|For ultracold experiments, atoms are held in vacuum by a glass cell, shown here. The atoms are then cooled to ultralow temperatures to create a Bose–Einstein condensate. (Photo courtesy of Wolfram Scheible.)|
Topics: Bose-Einstein Condensate, Condensed Matter Physics, van der Waals
In his PhD thesis from 1873, Johannes van der Waals devised a theoretical framework to describe the gas and liquid phases of a molecular ensemble and the phase transition from one to the other. That work resulted in the celebrated equation of state bearing his name. To this day, the van der Waals theory is still the prevailing picture in most physicists’ minds to explain the emergence of the liquid state. It asserts that the liquid state arises at high densities from an equilibrium between attractive interatomic forces and short-range repulsion. Now, a new type of liquid has emerged in ultracold, extremely dilute atomic systems for which the van der Waals model does not predict a liquid phase.
Using the tools of laser cooling and trapping, experimenters can reach the ultracold regime to create atomic quantum gases.1 Quantum interference effects between atoms are an important part of the statistical descriptions of those systems. However, if a monatomic ensemble is simply cooled, any chemical species will form a liquid instead of a gas due to van der Waals forces and the system will never reach the quantum regime. So to see quantum effects, the classical liquid state must be avoided. That requires extremely low densities that keep the distances between atoms much larger than the range of attractive forces that would bind the liquid. But keeping the atoms far apart traps them in a dilute, metastable state. A whole new mechanism is needed for atoms in such dilute conditions to form a liquid phase.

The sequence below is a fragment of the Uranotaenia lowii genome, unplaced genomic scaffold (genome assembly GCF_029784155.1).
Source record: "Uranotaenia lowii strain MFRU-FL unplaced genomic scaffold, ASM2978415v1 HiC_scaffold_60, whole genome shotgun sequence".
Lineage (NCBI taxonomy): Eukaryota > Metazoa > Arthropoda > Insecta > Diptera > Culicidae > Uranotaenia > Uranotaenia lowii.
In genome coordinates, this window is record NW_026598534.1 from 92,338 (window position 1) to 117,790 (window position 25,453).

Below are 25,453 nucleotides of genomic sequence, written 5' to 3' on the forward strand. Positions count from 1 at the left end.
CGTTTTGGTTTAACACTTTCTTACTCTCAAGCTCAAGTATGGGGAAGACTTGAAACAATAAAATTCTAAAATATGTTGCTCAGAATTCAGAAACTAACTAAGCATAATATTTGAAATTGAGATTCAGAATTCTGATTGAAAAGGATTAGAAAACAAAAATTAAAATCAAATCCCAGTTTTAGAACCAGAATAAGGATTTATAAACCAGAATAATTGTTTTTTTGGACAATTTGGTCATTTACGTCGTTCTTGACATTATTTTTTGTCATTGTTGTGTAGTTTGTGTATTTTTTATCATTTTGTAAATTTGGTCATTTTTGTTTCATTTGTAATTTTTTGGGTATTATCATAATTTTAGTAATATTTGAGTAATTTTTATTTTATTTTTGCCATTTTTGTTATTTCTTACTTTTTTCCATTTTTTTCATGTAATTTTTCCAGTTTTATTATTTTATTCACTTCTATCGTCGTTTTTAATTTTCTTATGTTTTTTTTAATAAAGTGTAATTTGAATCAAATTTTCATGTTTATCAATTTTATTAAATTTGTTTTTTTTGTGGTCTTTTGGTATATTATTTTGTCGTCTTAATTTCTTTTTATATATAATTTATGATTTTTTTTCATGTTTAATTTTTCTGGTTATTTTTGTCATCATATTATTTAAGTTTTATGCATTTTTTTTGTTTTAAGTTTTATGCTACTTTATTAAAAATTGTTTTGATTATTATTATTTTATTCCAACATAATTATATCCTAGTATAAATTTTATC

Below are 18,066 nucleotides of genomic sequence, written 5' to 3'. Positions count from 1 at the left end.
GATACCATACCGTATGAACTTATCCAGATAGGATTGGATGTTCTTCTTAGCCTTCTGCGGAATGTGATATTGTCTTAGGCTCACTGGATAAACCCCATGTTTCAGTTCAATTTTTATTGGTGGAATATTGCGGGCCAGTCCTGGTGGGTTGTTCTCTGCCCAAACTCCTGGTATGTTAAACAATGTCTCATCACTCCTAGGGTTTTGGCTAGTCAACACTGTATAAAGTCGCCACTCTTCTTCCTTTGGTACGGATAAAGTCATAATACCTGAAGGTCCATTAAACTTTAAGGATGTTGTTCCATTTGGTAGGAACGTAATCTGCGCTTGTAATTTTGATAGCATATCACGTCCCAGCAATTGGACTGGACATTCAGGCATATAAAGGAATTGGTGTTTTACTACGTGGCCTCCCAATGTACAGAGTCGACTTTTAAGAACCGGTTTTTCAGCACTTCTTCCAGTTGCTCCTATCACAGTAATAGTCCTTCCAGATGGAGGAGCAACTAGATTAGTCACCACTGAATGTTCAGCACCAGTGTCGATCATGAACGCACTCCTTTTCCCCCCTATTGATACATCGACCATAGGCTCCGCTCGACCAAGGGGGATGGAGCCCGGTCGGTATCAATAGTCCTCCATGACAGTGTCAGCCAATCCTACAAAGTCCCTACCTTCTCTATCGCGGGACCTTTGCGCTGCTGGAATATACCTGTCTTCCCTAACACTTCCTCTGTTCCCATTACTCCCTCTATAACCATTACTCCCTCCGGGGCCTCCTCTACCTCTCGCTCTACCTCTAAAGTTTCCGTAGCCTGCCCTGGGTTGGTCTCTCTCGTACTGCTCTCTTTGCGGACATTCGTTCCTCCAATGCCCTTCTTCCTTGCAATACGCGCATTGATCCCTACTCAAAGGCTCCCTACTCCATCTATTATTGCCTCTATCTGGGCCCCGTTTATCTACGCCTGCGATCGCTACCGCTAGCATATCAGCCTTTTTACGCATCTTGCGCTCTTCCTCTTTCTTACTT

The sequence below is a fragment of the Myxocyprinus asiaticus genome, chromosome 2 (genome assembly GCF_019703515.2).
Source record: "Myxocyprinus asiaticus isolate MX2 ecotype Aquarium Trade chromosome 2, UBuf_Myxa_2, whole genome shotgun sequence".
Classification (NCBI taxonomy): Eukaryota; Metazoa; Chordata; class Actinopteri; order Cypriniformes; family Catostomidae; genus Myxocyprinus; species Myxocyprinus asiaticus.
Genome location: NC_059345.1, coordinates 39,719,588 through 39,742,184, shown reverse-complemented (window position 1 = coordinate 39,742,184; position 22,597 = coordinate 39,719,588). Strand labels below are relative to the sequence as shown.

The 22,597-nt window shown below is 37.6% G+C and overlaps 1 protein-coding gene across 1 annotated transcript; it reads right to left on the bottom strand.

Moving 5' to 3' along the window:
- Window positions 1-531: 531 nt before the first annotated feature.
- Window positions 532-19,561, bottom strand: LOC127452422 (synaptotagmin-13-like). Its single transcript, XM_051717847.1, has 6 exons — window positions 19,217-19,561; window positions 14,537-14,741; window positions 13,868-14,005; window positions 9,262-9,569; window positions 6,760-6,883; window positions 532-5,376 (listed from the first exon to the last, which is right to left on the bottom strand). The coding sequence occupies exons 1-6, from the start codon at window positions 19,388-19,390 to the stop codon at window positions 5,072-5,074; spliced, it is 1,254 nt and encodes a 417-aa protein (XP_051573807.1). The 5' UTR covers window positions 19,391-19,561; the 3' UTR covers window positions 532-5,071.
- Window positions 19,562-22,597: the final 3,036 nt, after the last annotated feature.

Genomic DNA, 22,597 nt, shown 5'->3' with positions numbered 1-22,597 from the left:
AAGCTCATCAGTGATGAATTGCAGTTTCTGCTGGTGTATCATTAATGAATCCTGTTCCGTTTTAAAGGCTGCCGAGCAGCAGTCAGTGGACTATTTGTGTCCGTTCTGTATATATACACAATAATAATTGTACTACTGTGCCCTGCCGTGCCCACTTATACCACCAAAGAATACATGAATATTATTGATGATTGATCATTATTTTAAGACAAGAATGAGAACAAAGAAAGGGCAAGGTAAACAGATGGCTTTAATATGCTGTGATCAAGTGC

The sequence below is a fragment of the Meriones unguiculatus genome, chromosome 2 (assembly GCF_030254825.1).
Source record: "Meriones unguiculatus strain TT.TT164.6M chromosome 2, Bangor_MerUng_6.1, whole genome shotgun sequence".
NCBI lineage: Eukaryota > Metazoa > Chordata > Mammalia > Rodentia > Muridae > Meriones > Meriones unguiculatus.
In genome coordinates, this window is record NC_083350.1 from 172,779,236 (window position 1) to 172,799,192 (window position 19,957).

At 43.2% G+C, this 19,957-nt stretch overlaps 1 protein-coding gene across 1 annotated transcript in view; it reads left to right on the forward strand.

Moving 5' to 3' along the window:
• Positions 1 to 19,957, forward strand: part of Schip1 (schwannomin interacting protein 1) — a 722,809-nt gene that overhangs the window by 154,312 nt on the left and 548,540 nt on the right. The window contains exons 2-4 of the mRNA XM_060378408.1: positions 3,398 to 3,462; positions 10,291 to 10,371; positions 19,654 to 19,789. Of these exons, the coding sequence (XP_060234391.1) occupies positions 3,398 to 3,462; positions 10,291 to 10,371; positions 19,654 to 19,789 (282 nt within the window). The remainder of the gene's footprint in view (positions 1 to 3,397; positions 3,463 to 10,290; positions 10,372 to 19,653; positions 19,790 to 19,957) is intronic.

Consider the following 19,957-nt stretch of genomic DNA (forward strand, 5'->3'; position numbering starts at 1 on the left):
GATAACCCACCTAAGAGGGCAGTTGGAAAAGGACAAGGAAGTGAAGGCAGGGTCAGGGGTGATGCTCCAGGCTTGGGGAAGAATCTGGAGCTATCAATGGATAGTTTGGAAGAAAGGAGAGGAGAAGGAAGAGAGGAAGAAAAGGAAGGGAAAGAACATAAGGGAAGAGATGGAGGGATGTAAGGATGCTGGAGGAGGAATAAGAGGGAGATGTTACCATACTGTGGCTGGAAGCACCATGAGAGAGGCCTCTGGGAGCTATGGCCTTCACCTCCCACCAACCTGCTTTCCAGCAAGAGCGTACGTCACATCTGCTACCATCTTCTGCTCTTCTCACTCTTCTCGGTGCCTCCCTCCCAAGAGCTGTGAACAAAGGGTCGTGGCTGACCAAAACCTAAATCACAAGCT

Ultradilute Quantum Droplets, Igor Ferrier-Barbut, Physics Today
Igor Ferrier-Barbut is a researcher at the Institut d’Optique and CNRS in Palaiseau, France.